Safe Systems Save Lives
A tragic workplace fatality in the Bay of Plenty serves as a reminder for businesses that effective standard operating systems in workplaces are key to making sure employees stay healthy and safe at work.
These systems must be documented, implemented, communicated, and monitored to ensure they are effective, says WorkSafe New Zealand.
In March 2019, an employee at Pukepine Sawmills Limited died while assisting the unloading of dried lumber from one of the sawmills kiln. He was hooking up a tow chain to the trolleys of dry wood with the intention of shifting it out of the kiln to make room for a fresh load of wood to enter.
Another employee, unaware that the victim was unloading the trolleys, used a forklift to push the fresh wood trolleys into the kiln, attempting to eject the dry wood trolleys from the opposite side of the building.
The victim was crushed between the trolleys and the rear of the loader he had reversed up to the kiln.
A WorkSafe investigation found a number of issues in the business’ procedures.
Pukepine Sawmills had an inadequate communication system when workers were loading/unloading the kilns, relying on employees to use their mobile phones and hand signals.
Similarly, while the business was in the process of developing a traffic management system, there was no system in place at the time of the incident to keep vehicles and pedestrians separate.
There was also no internal monitoring to ensure that employees were aware of the businesses safe operating procedures.
The business had no documented exclusion zones and no monitoring system in place to signal that the kiln was being loaded or unloaded.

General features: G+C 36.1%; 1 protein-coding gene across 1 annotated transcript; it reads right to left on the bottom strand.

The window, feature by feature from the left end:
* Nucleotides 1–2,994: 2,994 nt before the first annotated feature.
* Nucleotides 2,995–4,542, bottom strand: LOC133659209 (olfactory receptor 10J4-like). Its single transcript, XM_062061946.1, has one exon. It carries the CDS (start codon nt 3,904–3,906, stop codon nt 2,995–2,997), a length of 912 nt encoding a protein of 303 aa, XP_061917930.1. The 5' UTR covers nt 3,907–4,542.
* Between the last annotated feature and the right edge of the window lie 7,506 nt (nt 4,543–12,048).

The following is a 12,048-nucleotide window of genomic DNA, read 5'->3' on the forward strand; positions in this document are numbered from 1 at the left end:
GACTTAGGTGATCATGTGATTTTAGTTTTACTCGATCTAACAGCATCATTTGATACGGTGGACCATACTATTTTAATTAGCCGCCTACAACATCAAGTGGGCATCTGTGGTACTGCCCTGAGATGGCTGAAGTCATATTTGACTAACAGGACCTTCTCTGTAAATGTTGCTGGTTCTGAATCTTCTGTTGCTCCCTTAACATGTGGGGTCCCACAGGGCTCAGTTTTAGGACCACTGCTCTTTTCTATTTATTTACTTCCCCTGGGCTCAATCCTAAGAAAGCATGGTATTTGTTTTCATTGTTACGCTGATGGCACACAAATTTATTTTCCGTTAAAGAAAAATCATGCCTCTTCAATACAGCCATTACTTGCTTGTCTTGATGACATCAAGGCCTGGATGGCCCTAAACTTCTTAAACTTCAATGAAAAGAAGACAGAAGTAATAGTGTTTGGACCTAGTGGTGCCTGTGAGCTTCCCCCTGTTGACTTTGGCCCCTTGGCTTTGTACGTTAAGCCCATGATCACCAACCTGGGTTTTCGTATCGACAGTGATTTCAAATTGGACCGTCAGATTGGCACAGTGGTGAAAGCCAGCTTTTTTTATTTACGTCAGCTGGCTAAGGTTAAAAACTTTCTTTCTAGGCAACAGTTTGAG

“This is another preventable tragedy that could have easily been avoided with well-documented health and safety practice and effective communication of these practices. Because of an unsafe workplace, a father needlessly lost their life and will never return home to be with his friends and whānau,” said Area Investigation Manager Paul West.
- Pukepine Sawmills (1998) Limited appeared in the Tauranga District Court on Tuesday 10 August.
- A fine of $212,625 was imposed.
- Reparation of $110,000 was ordered as well as $95,561.15 in consequential loss.
Sawmills (1998) Limited was sentenced under sections
36(l)(a), s 48(1) and (2)(c) of the Health and Safety at
Work Act 2015.
- Being a PCBU, having a duty to ensure, so far as reasonably practicable, the health and safety of workers who work for the PCBU while the workers are at work in the business loading/unloading kilns, did fail to comply with that duty and that failure exposed individuals, including the victim, to a risk of death or serious injury.
- S 48(2)(c) carries a maximum penalty of $1,500,000.